Blog Posts

The Witness of the Martyrs

Share
Share on FacebookTweet about this on TwitterShare on LinkedInEmail this to someonePrint this page

Laden with highly-charged connotations, “martyr” is one of the most rhetorically and politically loaded words in the English language. Often, for us, “martyr” conjures up images of stubborn ideologues who refuse to be badgered into backing down, or sufferers of avoidable ills in the name of self-righteousness.

Often, Catholics imagine specifically early Christian martyrs as put-upon Catacomb Christians sticking to their guns in the face of a government that was determined to beat their convictions out of them. This anachronistic imaging of the early Christian martyrs is influenced by the state-driven religious persecutions of the Reformation.

I would like to suggest an alternate imaging of the early martyrs.

But first, a quick etymological detour: the word “martyr” did not appear in Latin until it was first used in the first century AD. The Latin word evolved specifically to describe the phenomenon of groups of early Christians, who were, for whatever strange and shocking reason, giving themselves up to death at the hands of the Romans. The word “martyr” is a response to a specific event, an event which was something entirely new.

Whatever else they may be, the martyrs certainly were not prophetic witnesses to the social sins of the Roman Empire. Never once did martyrs berate their Roman rulers for their practice of slavery, military action, or the vicious and inhumane gladiatorial games. No, in fact, martyrs seem to have a different agenda entirely.

The primary impetus of the martyrs was a sincere desire to follow in the footsteps of Christ. St. Ignatius, Bishop of Antioch in the late first and early second centuries, writes in his letter to the Romans: “Come, fire, cross, battling with wild beasts, wrenching of bones, mangling of limbs, crushing of my whole body, cruel tortures of the devil—only let me get to Jesus Christ!” Later in the same letter, Ignatius writes of his “passion for death.”

To the horrified Roman world, these crazed Christians, who actually desired these painful, bloody deaths, were fascinating curiosities and disturbing witnesses. To our sanitized twenty-first century minds, these baffling saints, with death wishes so powerful they veer squeamishly close to suicide, provoke violent discomfort. But suicide is an act of despair; it is a rejection of all hope. The martyrs, however, were not despairing. They were bounding towards death with hope and with joy. We cannot understand how death could be a summation of someone’s hope (I don’t mean this rhetorically—I truly cannot understand).

But that is precisely the witness the martyrs are giving us. They are supposed to make us squeamish, because their mission is something far more mystical than we imagine. Their lives and deaths smack of eternity. Their deaths testify to the radical transformation of the world through Christ’s Death and Resurrection. “If Christ has not risen from the dead,” writes St. Paul, “our faith is in vain” (1 Cor 15:14). But Christ has indeed risen from the dead. Thus, what can separate us from the love of Christ (cf. Rom 8:35)? That is the dare that the early Christians accept as they undergo fire, torture, and the sword, and find in these sufferings the perfect joy of Christ. In fact, it is in these violent deaths that the martyrs find union with Christ, sharing in his Passion that they might share in his life.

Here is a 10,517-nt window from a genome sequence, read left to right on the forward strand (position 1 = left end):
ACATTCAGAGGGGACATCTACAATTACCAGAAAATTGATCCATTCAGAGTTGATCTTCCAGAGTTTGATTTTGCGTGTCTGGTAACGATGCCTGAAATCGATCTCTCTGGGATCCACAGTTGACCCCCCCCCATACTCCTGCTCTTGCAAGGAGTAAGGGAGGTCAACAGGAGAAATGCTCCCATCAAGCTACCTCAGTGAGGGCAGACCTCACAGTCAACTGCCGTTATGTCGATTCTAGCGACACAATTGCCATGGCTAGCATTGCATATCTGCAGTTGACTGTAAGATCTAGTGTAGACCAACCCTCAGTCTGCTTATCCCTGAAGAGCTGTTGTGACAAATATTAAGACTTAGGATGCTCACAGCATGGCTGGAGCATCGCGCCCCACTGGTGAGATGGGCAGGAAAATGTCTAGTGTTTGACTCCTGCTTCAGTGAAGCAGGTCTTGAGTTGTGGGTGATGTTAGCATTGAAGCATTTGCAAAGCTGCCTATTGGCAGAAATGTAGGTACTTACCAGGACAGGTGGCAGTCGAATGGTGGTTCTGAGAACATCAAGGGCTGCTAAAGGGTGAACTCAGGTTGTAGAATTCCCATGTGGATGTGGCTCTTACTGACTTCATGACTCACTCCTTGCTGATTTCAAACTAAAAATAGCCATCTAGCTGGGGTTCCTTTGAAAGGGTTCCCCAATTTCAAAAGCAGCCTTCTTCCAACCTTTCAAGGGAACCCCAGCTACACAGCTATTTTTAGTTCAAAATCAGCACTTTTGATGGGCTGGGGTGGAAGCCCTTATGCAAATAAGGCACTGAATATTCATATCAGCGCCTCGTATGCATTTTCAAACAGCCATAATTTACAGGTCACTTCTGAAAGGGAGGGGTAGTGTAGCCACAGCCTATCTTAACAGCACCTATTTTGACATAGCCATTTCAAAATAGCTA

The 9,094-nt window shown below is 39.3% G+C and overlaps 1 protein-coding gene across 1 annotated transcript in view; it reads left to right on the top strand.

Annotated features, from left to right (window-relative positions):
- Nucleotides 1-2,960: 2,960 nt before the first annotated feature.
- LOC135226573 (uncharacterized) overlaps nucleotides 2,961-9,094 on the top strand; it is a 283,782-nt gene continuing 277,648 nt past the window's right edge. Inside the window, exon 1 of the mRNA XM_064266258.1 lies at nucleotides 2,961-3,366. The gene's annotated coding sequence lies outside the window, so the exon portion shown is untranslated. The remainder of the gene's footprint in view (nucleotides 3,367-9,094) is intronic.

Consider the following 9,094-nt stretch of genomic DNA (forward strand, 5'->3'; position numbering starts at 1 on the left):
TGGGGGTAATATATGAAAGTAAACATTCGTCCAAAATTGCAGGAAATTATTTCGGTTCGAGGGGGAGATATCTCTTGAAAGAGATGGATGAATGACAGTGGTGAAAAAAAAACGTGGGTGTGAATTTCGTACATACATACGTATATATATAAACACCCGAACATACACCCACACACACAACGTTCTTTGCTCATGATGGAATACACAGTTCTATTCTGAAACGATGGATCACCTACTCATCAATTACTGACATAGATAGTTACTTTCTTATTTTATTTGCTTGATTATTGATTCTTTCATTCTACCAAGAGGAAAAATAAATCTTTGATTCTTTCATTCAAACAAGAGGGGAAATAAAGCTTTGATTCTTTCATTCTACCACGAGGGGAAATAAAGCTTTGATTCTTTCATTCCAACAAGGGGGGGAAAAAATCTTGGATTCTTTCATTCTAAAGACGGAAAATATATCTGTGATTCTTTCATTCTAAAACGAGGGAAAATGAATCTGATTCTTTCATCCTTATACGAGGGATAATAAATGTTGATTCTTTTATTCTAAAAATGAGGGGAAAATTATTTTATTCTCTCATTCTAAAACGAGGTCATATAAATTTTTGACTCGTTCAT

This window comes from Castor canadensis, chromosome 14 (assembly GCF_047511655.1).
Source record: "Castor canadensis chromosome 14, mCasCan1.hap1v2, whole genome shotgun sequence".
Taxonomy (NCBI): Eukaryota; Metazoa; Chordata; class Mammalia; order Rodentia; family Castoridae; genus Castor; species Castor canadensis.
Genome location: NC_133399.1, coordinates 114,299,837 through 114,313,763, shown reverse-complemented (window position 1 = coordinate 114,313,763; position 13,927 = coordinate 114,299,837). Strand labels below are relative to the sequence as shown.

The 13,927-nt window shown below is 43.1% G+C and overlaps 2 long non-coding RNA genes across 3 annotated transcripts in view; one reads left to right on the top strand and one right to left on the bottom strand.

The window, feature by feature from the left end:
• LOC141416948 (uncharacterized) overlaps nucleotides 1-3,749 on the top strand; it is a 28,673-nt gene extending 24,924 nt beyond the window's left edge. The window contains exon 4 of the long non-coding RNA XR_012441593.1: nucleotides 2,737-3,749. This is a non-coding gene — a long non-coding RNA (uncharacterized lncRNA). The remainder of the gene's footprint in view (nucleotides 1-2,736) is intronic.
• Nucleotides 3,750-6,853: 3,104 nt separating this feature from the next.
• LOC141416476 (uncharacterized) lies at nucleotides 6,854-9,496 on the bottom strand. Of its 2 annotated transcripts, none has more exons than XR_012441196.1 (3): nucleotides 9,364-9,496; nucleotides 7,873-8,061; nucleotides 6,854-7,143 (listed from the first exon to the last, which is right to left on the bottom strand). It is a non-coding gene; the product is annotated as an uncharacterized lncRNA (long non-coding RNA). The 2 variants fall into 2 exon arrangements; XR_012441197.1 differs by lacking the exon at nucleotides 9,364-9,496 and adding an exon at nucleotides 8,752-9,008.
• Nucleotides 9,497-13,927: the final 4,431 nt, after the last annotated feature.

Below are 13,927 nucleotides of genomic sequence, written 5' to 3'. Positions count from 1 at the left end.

If we really believe that Christ has conquered death, that our Prince has trampled hell’s serpent, then what have we to fear? If beyond death lies eternal life with the Lord, what cause have we to be afraid of it? Christ has transformed death indeed, and thus the Christian’s worldview is turned upside down. Death, humanity’s oldest enemy, has lost its sting (cf. 1 Cor 15:55). In a cosmos touched by resurrection, to be away from the body is simply to be at home in the Lord (cf. 2 Cor 5:8).

In the grip of post-resurrection fervor, the martyrs desire nothing more than to be united to Christ, to witness to the love that has conquered even death and opened up this miraculous new life with God. Through their witness to this radical love, the martyrs recreate the Paschal Mystery in their own lives, so that Christ can again conquer death through them. They do not shun or berate the sinful behavior of the Romans. Rather, they enter into the darkness of the amphitheatre, where unspeakable violence is committed against them, and they joyfully transform the bloody arenas into temples where Christ’s Passion is recreated through them.

The task of the martyrs was not to call the world of late antiquity to task, resisting stubbornly until they were chopped down. Rather, the early martyrs entered into their societies’ social sins, and transformed the darkest of places into arenas where Christ the Lord is present.

Perhaps our task as Christians is the same as these early saints: to enter into dialogue with what is darkest in our society, and to show that Christ is even present there.

Featured Image: The Martyrdom of St. Ignatius of Antioch; courtesy of Wikimedia Commons.

 

Renée D. Roden

Renée D. Roden is a Master of Theological Studies student at the University of Notre Dame and a graduate fellow of the McGrath Institute for Church Life.